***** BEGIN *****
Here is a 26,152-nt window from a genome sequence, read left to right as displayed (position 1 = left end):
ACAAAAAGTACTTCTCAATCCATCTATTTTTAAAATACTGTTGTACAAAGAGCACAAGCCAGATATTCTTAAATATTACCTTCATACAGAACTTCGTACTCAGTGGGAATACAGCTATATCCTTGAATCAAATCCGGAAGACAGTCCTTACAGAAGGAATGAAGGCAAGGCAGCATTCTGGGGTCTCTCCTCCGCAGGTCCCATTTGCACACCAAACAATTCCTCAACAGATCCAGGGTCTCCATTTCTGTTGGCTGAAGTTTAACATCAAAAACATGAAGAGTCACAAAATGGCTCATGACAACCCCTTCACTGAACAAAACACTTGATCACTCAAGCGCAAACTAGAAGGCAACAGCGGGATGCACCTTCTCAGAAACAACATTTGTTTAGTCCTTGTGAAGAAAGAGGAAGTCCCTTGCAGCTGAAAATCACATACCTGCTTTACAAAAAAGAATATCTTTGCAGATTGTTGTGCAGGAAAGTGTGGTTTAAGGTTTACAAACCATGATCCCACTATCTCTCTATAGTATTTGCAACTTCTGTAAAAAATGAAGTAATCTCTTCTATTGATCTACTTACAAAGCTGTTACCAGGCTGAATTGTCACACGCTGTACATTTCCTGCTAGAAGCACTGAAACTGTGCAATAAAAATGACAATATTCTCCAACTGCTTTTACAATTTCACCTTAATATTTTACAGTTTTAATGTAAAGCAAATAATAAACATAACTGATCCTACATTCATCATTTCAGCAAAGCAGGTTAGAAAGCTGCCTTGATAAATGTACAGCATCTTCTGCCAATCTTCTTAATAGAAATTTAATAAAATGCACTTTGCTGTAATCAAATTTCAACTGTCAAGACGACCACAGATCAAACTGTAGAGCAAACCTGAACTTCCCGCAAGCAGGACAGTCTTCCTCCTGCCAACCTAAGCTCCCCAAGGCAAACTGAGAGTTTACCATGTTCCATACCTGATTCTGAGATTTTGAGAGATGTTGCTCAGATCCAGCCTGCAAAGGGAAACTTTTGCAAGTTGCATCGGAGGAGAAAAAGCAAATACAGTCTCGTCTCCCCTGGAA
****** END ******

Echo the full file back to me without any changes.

Here is a 26,152-nt window from a genome sequence, read left to right as displayed (position 1 = left end):
ACAAAAAGTACTTCTCAATCCATCTATTTTTAAAATACTGTTGTACAAAGAGCACAAGCCAGATATTCTTAAATATTACCTTCATACAGAACTTCGTACTCAGTGGGAATACAGCTATATCCTTGAATCAAATCCGGAAGACAGTCCTTACAGAAGGAATGAAGGCAAGGCAGCATTCTGGGGTCTCTCCTCCGCAGGTCCCATTTGCACACCAAACAATTCCTCAACAGATCCAGGGTCTCCATTTCTGTTGGCTGAAGTTTAACATCAAAAACATGAAGAGTCACAAAATGGCTCATGACAACCCCTTCACTGAACAAAACACTTGATCACTCAAGCGCAAACTAGAAGGCAACAGCGGGATGCACCTTCTCAGAAACAACATTTGTTTAGTCCTTGTGAAGAAAGAGGAAGTCCCTTGCAGCTGAAAATCACATACCTGCTTTACAAAAAAGAATATCTTTGCAGATTGTTGTGCAGGAAAGTGTGGTTTAAGGTTTACAAACCATGATCCCACTATCTCTCTATAGTATTTGCAACTTCTGTAAAAAATGAAGTAATCTCTTCTATTGATCTACTTACAAAGCTGTTACCAGGCTGAATTGTCACACGCTGTACATTTCCTGCTAGAAGCACTGAAACTGTGCAATAAAAATGACAATATTCTCCAACTGCTTTTACAATTTCACCTTAATATTTTACAGTTTTAATGTAAAGCAAATAATAAACATAACTGATCCTACATTCATCATTTCAGCAAAGCAGGTTAGAAAGCTGCCTTGATAAATGTACAGCATCTTCTGCCAATCTTCTTAATAGAAATTTAATAAAATGCACTTTGCTGTAATCAAATTTCAACTGTCAAGACGACCACAGATCAAACTGTAGAGCAAACCTGAACTTCCCGCAAGCAGGACAGTCTTCCTCCTGCCAACCTAAGCTCCCCAAGGCAAACTGAGAGTTTACCATGTTCCATACCTGATTCTGAGATTTTGAGAGATGTTGCTCAGATCCAGCCTGCAAAGGGAAACTTTTGCAAGTTGCATCGGAGGAGAAAAAGCAAATACAGTCTCGTCTCCCCTGGAA